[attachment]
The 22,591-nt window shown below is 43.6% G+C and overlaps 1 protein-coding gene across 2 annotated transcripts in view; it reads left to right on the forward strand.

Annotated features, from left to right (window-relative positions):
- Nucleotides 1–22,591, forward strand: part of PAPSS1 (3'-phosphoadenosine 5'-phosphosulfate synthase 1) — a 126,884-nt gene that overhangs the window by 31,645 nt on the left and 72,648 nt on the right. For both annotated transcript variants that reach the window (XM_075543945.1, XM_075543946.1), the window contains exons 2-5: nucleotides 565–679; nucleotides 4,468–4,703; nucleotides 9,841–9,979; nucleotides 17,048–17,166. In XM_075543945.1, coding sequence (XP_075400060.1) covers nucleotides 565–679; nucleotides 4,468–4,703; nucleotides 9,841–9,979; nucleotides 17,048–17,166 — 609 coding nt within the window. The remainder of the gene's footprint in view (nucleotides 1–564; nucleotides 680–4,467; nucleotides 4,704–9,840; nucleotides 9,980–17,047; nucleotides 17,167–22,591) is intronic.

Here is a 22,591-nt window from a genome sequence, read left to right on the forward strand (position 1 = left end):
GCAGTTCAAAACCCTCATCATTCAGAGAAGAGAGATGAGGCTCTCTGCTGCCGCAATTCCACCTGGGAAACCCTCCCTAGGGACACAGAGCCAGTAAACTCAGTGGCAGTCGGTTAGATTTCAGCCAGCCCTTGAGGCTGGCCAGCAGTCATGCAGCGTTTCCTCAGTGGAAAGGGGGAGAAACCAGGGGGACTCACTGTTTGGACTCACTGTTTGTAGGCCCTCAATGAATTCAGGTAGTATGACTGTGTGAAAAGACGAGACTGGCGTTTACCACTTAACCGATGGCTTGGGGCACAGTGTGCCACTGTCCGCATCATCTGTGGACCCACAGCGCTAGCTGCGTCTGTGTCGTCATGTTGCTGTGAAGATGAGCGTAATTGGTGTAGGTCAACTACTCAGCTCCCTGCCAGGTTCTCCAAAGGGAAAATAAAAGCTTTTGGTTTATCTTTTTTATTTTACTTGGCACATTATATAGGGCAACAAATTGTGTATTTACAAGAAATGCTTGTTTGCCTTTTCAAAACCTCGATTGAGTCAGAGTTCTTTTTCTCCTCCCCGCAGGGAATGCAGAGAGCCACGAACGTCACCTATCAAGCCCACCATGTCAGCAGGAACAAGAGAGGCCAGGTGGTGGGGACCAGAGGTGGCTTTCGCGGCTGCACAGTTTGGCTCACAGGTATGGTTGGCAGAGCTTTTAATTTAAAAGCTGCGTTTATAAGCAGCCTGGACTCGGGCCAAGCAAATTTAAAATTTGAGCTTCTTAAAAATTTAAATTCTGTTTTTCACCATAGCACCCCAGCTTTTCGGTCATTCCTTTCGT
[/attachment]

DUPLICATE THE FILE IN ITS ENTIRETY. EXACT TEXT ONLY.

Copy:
The 22,591-nt window shown below is 43.6% G+C and overlaps 1 protein-coding gene across 2 annotated transcripts in view; it reads left to right on the forward strand.

Annotated features, from left to right (window-relative positions):
- Nucleotides 1–22,591, forward strand: part of PAPSS1 (3'-phosphoadenosine 5'-phosphosulfate synthase 1) — a 126,884-nt gene that overhangs the window by 31,645 nt on the left and 72,648 nt on the right. For both annotated transcript variants that reach the window (XM_075543945.1, XM_075543946.1), the window contains exons 2-5: nucleotides 565–679; nucleotides 4,468–4,703; nucleotides 9,841–9,979; nucleotides 17,048–17,166. In XM_075543945.1, coding sequence (XP_075400060.1) covers nucleotides 565–679; nucleotides 4,468–4,703; nucleotides 9,841–9,979; nucleotides 17,048–17,166 — 609 coding nt within the window. The remainder of the gene's footprint in view (nucleotides 1–564; nucleotides 680–4,467; nucleotides 4,704–9,840; nucleotides 9,980–17,047; nucleotides 17,167–22,591) is intronic.

Here is a 22,591-nt window from a genome sequence, read left to right on the forward strand (position 1 = left end):
GCAGTTCAAAACCCTCATCATTCAGAGAAGAGAGATGAGGCTCTCTGCTGCCGCAATTCCACCTGGGAAACCCTCCCTAGGGACACAGAGCCAGTAAACTCAGTGGCAGTCGGTTAGATTTCAGCCAGCCCTTGAGGCTGGCCAGCAGTCATGCAGCGTTTCCTCAGTGGAAAGGGGGAGAAACCAGGGGGACTCACTGTTTGGACTCACTGTTTGTAGGCCCTCAATGAATTCAGGTAGTATGACTGTGTGAAAAGACGAGACTGGCGTTTACCACTTAACCGATGGCTTGGGGCACAGTGTGCCACTGTCCGCATCATCTGTGGACCCACAGCGCTAGCTGCGTCTGTGTCGTCATGTTGCTGTGAAGATGAGCGTAATTGGTGTAGGTCAACTACTCAGCTCCCTGCCAGGTTCTCCAAAGGGAAAATAAAAGCTTTTGGTTTATCTTTTTTATTTTACTTGGCACATTATATAGGGCAACAAATTGTGTATTTACAAGAAATGCTTGTTTGCCTTTTCAAAACCTCGATTGAGTCAGAGTTCTTTTTCTCCTCCCCGCAGGGAATGCAGAGAGCCACGAACGTCACCTATCAAGCCCACCATGTCAGCAGGAACAAGAGAGGCCAGGTGGTGGGGACCAGAGGTGGCTTTCGCGGCTGCACAGTTTGGCTCACAGGTATGGTTGGCAGAGCTTTTAATTTAAAAGCTGCGTTTATAAGCAGCCTGGACTCGGGCCAAGCAAATTTAAAATTTGAGCTTCTTAAAAATTTAAATTCTGTTTTTCACCATAGCACCCCAGCTTTTCGGTCATTCCTTTCGT